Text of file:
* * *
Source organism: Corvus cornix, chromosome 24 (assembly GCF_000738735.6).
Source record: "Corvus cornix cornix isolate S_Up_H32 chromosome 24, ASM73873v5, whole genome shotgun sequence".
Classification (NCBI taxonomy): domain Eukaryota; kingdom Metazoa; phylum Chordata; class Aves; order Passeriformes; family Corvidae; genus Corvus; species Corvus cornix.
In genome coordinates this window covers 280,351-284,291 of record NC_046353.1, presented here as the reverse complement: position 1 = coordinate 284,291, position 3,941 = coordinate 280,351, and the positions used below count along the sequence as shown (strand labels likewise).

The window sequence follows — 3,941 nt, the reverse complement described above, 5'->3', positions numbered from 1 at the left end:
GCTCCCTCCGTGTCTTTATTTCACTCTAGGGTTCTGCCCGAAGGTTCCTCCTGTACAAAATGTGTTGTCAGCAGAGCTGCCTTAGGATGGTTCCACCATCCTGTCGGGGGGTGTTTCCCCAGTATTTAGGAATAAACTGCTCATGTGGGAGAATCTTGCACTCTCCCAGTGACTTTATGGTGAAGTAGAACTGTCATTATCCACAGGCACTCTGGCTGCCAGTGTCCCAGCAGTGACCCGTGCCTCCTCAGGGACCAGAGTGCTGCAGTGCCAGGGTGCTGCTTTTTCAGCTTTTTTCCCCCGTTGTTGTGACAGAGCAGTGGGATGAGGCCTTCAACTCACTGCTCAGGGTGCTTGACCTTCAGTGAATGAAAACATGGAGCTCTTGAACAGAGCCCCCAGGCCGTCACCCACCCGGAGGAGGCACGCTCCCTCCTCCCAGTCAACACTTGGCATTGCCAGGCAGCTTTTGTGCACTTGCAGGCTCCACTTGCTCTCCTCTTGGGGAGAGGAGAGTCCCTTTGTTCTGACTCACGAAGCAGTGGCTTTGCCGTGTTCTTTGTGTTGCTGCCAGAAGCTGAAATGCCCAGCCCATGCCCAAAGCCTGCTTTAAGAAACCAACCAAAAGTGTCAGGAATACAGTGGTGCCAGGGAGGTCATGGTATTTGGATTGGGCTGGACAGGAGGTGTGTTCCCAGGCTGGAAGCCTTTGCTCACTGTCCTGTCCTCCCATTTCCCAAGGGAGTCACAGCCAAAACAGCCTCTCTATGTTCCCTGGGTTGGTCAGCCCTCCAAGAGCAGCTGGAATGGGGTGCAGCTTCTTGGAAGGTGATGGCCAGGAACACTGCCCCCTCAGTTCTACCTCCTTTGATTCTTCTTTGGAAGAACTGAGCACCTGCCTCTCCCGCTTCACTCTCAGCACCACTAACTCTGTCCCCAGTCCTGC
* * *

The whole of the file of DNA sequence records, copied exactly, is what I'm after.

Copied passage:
Source organism: Corvus cornix, chromosome 24 (assembly GCF_000738735.6).
Source record: "Corvus cornix cornix isolate S_Up_H32 chromosome 24, ASM73873v5, whole genome shotgun sequence".
Classification (NCBI taxonomy): domain Eukaryota; kingdom Metazoa; phylum Chordata; class Aves; order Passeriformes; family Corvidae; genus Corvus; species Corvus cornix.
In genome coordinates this window covers 280,351-284,291 of record NC_046353.1, presented here as the reverse complement: position 1 = coordinate 284,291, position 3,941 = coordinate 280,351, and the positions used below count along the sequence as shown (strand labels likewise).

The window sequence follows — 3,941 nt, the reverse complement described above, 5'->3', positions numbered from 1 at the left end:
GCTCCCTCCGTGTCTTTATTTCACTCTAGGGTTCTGCCCGAAGGTTCCTCCTGTACAAAATGTGTTGTCAGCAGAGCTGCCTTAGGATGGTTCCACCATCCTGTCGGGGGGTGTTTCCCCAGTATTTAGGAATAAACTGCTCATGTGGGAGAATCTTGCACTCTCCCAGTGACTTTATGGTGAAGTAGAACTGTCATTATCCACAGGCACTCTGGCTGCCAGTGTCCCAGCAGTGACCCGTGCCTCCTCAGGGACCAGAGTGCTGCAGTGCCAGGGTGCTGCTTTTTCAGCTTTTTTCCCCCGTTGTTGTGACAGAGCAGTGGGATGAGGCCTTCAACTCACTGCTCAGGGTGCTTGACCTTCAGTGAATGAAAACATGGAGCTCTTGAACAGAGCCCCCAGGCCGTCACCCACCCGGAGGAGGCACGCTCCCTCCTCCCAGTCAACACTTGGCATTGCCAGGCAGCTTTTGTGCACTTGCAGGCTCCACTTGCTCTCCTCTTGGGGAGAGGAGAGTCCCTTTGTTCTGACTCACGAAGCAGTGGCTTTGCCGTGTTCTTTGTGTTGCTGCCAGAAGCTGAAATGCCCAGCCCATGCCCAAAGCCTGCTTTAAGAAACCAACCAAAAGTGTCAGGAATACAGTGGTGCCAGGGAGGTCATGGTATTTGGATTGGGCTGGACAGGAGGTGTGTTCCCAGGCTGGAAGCCTTTGCTCACTGTCCTGTCCTCCCATTTCCCAAGGGAGTCACAGCCAAAACAGCCTCTCTATGTTCCCTGGGTTGGTCAGCCCTCCAAGAGCAGCTGGAATGGGGTGCAGCTTCTTGGAAGGTGATGGCCAGGAACACTGCCCCCTCAGTTCTACCTCCTTTGATTCTTCTTTGGAAGAACTGAGCACCTGCCTCTCCCGCTTCACTCTCAGCACCACTAACTCTGTCCCCAGTCCTGC